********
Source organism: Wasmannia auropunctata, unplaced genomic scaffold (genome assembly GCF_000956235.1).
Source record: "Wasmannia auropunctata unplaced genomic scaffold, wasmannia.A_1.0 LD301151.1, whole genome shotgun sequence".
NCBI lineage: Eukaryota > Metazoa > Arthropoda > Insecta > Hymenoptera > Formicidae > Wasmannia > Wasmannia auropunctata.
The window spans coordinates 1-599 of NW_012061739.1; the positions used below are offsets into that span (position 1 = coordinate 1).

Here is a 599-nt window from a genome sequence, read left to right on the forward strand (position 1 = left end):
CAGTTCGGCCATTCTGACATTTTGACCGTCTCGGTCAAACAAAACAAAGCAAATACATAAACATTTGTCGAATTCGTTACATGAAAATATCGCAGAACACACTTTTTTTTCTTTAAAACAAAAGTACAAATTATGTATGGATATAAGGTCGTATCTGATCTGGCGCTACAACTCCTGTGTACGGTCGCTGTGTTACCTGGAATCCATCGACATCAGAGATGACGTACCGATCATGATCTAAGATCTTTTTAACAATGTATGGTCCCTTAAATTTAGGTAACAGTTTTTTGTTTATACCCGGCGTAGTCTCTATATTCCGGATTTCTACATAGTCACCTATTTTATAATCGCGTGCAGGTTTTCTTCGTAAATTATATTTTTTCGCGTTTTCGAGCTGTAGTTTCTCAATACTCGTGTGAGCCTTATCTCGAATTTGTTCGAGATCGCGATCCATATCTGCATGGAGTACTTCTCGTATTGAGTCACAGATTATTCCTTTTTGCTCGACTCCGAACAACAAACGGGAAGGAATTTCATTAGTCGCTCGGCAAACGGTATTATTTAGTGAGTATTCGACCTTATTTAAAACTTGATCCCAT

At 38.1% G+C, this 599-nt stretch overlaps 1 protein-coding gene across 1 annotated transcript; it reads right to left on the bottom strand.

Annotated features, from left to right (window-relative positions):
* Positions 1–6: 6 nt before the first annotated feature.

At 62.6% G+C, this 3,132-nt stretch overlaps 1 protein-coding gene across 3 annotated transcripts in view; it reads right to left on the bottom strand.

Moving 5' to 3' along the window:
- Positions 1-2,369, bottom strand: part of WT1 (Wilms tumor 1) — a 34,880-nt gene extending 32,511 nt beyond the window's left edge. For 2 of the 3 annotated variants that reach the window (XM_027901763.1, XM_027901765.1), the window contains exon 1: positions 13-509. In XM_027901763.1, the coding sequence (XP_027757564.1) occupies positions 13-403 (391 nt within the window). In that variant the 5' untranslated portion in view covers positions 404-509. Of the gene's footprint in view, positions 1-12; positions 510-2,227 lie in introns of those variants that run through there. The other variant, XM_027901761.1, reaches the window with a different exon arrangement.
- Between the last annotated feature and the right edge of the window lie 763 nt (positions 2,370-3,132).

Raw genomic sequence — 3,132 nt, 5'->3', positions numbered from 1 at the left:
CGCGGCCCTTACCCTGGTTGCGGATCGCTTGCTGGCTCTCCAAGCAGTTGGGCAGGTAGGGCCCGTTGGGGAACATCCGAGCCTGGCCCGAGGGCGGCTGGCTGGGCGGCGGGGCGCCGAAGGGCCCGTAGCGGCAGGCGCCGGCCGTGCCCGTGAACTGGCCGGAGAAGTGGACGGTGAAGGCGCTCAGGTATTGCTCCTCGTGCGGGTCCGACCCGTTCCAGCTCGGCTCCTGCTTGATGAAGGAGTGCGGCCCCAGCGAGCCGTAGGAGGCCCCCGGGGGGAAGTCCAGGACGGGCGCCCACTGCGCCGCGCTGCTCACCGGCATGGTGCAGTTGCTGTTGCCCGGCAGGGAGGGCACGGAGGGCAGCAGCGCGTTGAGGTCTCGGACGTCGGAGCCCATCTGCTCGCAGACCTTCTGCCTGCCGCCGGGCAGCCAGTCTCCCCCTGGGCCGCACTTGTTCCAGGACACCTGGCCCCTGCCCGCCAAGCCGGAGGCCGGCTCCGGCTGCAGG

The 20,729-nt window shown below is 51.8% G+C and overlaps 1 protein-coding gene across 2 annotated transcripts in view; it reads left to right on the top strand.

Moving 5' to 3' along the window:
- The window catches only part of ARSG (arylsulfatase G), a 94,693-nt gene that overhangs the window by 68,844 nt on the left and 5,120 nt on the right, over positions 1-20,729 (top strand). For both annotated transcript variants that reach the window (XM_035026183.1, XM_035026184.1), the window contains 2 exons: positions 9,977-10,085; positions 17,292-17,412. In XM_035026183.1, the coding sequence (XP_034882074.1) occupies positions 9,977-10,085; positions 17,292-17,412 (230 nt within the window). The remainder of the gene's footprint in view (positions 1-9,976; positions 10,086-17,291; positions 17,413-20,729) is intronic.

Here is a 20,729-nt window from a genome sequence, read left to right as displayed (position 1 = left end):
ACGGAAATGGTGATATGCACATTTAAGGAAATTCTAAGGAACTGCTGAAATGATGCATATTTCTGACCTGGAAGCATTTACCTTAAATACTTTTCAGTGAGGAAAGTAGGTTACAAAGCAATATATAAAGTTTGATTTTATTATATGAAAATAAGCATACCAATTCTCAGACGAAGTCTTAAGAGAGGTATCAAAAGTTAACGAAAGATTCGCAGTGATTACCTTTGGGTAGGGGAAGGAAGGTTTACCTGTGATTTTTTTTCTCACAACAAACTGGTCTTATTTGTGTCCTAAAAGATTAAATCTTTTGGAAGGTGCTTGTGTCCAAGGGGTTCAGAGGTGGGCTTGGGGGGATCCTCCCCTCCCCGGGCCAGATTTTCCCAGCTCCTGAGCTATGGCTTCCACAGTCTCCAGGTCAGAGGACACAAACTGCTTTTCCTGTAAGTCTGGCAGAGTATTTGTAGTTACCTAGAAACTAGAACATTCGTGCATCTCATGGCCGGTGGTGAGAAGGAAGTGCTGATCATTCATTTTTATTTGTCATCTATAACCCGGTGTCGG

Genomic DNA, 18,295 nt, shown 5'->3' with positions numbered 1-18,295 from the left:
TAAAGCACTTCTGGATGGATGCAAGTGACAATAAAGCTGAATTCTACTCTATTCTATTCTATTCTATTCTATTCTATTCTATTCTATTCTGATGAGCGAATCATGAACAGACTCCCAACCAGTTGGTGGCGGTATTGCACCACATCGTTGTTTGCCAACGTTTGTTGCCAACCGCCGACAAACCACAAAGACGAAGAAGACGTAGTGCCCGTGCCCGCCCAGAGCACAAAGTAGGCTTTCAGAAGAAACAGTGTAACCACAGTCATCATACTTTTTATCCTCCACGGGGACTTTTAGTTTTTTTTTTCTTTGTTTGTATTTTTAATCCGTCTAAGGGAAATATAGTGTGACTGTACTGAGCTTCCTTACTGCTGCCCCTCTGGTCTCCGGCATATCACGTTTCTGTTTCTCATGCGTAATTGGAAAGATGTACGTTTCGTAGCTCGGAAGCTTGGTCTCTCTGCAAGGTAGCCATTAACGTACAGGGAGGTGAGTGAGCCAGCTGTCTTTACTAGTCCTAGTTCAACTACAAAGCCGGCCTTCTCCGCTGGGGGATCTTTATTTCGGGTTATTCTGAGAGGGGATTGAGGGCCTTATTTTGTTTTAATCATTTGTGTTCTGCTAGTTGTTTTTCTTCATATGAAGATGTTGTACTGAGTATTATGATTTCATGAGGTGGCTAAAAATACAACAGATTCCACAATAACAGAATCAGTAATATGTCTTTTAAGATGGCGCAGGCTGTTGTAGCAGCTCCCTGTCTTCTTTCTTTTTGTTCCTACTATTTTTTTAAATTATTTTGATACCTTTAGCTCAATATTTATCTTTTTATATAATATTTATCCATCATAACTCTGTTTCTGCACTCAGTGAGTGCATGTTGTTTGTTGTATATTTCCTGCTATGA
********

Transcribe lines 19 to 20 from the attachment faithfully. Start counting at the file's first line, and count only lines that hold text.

Here is a 20,729-nt window from a genome sequence, read left to right as displayed (position 1 = left end):
ACGGAAATGGTGATATGCACATTTAAGGAAATTCTAAGGAACTGCTGAAATGATGCATATTTCTGACCTGGAAGCATTTACCTTAAATACTTTTCAGTGAGGAAAGTAGGTTACAAAGCAATATATAAAGTTTGATTTTATTATATGAAAATAAGCATACCAATTCTCAGACGAAGTCTTAAGAGAGGTATCAAAAGTTAACGAAAGATTCGCAGTGATTACCTTTGGGTAGGGGAAGGAAGGTTTACCTGTGATTTTTTTTCTCACAACAAACTGGTCTTATTTGTGTCCTAAAAGATTAAATCTTTTGGAAGGTGCTTGTGTCCAAGGGGTTCAGAGGTGGGCTTGGGGGGATCCTCCCCTCCCCGGGCCAGATTTTCCCAGCTCCTGAGCTATGGCTTCCACAGTCTCCAGGTCAGAGGACACAAACTGCTTTTCCTGTAAGTCTGGCAGAGTATTTGTAGTTACCTAGAAACTAGAACATTCGTGCATCTCATGGCCGGTGGTGAGAAGGAAGTGCTGATCATTCATTTTTATTTGTCATCTATAACCCGGTGTCGG